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With Deep Sea Submarine Rescue System, Indian Navy Joins A Select Club

With Deep Sea Submarine Rescue System, Indian Navy Joins A Select Club

India Ahead

With Deep Sea Submarine Rescue System, Indian Navy Joins A Select Club

A second such system will be inducted by the Indian Navy next year.

The Indian Navy has inducted the first flyaway Deep Sea Submarine Rescue System into its fleet. Acquisition of this capability is a significant and pioneering jump in the Indian Navy’s capability in deep submarine rescue.

The system was formally inducted into the force by Navy Chief Admiral Sunil Lanba at the Naval Dockyard, Mumbai, on Thursday.

(Read – How The Deep Submergence Rescue Vessel (DSRV) Will Help Indian Navy) 

Deep Sea Submarine Rescue System

The newly acquired capability would be operated and deployed by the crew of Indian Navy’s newly formed Submarine Rescue Unit (West) from its base in Mumbai.

The Indian Navy’s Deep Sea Submarine Rescue System is considered to be the most advanced system currently in operation globally.

It is capable of undertaking rescue from a disabled submarine up to 650 m depth, operated by a crew of three, can rescue 14 personnel at one time and can operate in extreme sea conditions (up to Sea State 6).

In the past, such DSRV systems have saved and rescued many people from submarines during emergencies. Most of them can rescue 24 people at a time from a depth of 600 m.

(Read – Indian Navy Rescue Operations: Asian of the Year 2018 Awards For Courage)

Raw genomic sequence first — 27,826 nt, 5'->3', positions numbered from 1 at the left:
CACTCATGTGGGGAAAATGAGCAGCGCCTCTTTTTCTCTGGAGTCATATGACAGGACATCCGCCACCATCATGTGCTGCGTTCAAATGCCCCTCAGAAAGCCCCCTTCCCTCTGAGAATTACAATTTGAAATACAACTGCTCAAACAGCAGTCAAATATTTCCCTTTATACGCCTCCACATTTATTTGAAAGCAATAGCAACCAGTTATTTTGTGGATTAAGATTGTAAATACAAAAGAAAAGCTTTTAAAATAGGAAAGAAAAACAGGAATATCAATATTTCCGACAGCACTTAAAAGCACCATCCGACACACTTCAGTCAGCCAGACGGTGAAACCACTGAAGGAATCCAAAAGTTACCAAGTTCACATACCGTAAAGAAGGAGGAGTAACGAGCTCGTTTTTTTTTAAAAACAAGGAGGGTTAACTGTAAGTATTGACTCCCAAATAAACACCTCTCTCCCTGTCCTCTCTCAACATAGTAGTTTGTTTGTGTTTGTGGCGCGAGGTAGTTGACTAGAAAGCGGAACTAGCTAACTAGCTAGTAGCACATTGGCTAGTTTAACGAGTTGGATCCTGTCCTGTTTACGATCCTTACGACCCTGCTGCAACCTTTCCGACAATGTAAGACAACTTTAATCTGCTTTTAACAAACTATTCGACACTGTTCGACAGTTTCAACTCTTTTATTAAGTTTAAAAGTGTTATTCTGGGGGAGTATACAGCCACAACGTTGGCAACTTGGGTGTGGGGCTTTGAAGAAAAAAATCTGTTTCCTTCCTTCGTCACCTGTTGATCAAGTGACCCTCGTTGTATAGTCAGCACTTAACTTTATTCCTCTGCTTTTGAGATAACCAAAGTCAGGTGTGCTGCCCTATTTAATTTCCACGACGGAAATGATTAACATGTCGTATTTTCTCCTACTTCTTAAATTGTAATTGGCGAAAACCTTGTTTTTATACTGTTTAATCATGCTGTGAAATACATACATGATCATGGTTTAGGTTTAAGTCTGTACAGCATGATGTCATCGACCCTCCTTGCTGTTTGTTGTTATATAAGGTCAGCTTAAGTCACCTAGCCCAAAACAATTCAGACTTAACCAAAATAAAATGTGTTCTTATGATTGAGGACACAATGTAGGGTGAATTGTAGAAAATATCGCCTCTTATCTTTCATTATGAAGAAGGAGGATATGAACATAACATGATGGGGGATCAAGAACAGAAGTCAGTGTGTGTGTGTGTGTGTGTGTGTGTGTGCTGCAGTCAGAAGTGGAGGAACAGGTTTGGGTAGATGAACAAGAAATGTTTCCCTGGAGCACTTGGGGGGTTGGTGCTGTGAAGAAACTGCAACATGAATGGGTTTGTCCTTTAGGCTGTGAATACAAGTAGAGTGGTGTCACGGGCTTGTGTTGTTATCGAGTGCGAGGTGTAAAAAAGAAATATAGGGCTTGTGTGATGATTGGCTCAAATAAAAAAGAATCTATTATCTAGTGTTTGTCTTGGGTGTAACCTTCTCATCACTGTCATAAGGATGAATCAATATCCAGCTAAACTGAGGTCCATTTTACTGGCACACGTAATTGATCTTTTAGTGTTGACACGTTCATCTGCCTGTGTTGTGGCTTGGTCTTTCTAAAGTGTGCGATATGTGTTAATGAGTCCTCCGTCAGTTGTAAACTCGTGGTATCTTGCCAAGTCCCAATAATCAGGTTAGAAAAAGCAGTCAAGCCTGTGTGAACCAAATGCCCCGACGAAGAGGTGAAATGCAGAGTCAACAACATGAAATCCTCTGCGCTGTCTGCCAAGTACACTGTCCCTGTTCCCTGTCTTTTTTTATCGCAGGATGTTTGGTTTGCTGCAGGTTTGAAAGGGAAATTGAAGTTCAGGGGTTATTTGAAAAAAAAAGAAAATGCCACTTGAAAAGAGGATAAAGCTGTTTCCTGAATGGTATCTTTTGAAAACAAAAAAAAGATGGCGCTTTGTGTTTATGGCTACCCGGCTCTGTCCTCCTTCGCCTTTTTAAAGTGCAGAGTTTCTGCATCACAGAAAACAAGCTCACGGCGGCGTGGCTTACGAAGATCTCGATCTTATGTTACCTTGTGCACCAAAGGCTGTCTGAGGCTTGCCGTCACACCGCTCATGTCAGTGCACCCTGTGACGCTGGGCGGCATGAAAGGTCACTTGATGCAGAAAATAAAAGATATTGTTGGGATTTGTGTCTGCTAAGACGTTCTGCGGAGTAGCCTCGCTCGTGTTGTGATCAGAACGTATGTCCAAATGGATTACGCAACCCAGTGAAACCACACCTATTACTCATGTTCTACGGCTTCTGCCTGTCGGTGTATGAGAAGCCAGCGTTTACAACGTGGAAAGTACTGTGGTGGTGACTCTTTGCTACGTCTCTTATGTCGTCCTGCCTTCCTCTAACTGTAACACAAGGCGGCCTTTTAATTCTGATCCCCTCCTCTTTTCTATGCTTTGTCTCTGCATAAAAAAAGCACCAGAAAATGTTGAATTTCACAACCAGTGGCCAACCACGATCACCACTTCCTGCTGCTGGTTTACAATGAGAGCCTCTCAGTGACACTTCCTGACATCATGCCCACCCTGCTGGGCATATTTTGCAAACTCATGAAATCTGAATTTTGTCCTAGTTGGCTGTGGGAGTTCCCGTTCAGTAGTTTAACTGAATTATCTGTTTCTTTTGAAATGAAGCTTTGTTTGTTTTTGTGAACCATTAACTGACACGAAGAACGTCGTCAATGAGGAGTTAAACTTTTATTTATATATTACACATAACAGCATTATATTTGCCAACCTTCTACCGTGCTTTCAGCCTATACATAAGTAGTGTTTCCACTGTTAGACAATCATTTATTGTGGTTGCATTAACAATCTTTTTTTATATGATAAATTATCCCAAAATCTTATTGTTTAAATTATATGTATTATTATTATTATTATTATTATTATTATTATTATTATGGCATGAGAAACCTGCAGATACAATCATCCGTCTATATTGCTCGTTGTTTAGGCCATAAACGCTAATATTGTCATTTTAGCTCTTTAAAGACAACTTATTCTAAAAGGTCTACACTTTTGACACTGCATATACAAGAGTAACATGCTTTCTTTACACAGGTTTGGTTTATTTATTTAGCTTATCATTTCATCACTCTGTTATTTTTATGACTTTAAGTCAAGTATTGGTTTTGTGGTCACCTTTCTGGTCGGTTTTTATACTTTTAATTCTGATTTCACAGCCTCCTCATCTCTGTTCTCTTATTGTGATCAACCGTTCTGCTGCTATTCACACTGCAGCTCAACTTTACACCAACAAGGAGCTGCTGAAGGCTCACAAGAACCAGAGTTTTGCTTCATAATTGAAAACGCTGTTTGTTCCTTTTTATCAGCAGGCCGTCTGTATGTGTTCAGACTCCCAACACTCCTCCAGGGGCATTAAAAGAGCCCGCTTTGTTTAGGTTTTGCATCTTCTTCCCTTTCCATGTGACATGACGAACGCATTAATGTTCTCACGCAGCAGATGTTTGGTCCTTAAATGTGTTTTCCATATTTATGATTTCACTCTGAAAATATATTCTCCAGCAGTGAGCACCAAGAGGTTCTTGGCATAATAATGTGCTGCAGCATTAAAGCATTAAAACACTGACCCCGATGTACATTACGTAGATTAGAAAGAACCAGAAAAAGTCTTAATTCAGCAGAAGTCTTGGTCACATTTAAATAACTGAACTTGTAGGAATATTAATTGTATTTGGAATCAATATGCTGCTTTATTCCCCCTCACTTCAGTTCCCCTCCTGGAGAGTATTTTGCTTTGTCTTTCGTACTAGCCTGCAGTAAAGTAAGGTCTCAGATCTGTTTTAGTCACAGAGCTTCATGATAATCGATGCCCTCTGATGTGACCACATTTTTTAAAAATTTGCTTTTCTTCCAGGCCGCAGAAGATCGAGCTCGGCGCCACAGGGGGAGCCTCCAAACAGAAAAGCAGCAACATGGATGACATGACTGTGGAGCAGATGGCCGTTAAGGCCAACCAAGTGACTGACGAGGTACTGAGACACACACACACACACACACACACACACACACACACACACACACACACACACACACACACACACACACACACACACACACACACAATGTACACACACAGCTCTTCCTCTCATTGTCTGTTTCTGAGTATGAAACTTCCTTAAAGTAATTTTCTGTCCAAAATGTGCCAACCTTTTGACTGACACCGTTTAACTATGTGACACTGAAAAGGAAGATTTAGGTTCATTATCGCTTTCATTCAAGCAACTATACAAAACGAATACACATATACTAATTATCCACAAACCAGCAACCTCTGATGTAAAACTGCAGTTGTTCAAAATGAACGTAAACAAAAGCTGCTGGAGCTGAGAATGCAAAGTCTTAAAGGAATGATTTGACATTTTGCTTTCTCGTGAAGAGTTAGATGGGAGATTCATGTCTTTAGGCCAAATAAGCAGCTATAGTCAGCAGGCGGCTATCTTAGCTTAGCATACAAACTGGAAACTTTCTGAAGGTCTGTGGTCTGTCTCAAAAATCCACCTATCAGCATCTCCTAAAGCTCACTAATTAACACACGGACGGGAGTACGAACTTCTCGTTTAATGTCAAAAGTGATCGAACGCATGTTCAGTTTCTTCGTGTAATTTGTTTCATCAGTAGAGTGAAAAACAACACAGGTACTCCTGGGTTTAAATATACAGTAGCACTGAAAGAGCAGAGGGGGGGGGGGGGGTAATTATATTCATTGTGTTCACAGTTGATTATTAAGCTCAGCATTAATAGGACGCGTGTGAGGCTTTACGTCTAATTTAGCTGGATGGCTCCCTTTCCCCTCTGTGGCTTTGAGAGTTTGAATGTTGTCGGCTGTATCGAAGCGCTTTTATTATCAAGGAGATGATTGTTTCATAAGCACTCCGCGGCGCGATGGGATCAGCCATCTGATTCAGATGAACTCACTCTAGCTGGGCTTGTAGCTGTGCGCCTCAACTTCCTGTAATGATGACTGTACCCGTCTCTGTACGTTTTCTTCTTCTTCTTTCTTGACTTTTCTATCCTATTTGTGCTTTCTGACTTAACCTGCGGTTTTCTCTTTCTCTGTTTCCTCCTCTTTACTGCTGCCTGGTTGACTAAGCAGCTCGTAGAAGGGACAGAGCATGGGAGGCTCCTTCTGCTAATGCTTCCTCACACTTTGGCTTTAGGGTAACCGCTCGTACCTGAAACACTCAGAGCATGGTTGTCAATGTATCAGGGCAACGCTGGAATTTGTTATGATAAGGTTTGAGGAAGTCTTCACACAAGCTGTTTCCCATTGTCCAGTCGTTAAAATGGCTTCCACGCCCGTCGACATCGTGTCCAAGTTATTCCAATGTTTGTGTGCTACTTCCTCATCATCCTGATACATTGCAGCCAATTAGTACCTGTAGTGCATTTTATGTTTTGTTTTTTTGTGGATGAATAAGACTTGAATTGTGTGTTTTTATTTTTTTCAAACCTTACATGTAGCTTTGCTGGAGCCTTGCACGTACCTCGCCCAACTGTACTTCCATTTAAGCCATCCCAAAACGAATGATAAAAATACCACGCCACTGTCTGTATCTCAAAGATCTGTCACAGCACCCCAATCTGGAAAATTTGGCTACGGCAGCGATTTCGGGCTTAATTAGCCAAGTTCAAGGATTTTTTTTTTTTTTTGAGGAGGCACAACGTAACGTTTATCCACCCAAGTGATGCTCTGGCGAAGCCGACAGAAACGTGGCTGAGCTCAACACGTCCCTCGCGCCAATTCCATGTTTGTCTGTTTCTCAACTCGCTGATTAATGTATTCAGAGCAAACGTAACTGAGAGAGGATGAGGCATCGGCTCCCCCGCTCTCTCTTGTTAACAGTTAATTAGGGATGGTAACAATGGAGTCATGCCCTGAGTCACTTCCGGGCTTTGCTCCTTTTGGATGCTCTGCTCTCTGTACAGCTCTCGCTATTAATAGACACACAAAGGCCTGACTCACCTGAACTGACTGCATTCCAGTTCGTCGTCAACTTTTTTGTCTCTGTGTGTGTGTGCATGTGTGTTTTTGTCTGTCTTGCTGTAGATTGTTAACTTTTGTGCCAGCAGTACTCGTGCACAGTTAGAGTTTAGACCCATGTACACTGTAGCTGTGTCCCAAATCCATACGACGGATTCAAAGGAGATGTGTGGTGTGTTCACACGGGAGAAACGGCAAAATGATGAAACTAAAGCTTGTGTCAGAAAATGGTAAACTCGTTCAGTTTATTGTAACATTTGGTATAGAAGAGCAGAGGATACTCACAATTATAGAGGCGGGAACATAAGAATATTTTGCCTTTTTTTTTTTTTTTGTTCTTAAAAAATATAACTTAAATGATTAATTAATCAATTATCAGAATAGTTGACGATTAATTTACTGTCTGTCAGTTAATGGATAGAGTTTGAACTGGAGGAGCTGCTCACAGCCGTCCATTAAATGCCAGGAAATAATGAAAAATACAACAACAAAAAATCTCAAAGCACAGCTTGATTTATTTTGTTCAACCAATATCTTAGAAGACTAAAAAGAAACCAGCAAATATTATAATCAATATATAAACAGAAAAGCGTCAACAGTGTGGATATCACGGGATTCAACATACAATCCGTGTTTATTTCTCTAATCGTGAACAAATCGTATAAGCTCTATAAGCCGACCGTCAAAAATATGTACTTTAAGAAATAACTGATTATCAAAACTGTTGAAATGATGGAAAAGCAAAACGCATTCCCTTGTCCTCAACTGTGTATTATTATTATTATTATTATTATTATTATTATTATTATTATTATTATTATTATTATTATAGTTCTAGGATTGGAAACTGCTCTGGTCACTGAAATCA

New Feather In The Cap

According to an official statement, the Indian Navy now joins a select league of nations worldwide with the sovereign capability, in fly away configuration, to search, locate and rescue crew from a disabled Submarine.

Currently, countries like United States, China, Russia, Japan, South Korea, United Kingdom and Australia have the capability to deploy DSRVs.

The deep sea rescue system would have a global footprint and can be mobilised from the Naval base at Mumbai to the nearest mobilisation port by air/land or sea to provide rapid rescue to the submarines in distress.

The Indian Navy currently operates submarines the Sindhughosh, Shishumar, Kalvari Classes and nuclear-powered submarines.

Its third generation, advanced Deep Sea Submarine Rescue System consists of a non-tethered Deep Submergence Rescue Vehicle (DSRV) and its associated equipment.

The second such rescue system has been planned for induction next year at Visakhapatnam.

(Note- All the photos are courtesy the official Twitter handle of the Indian Navy)

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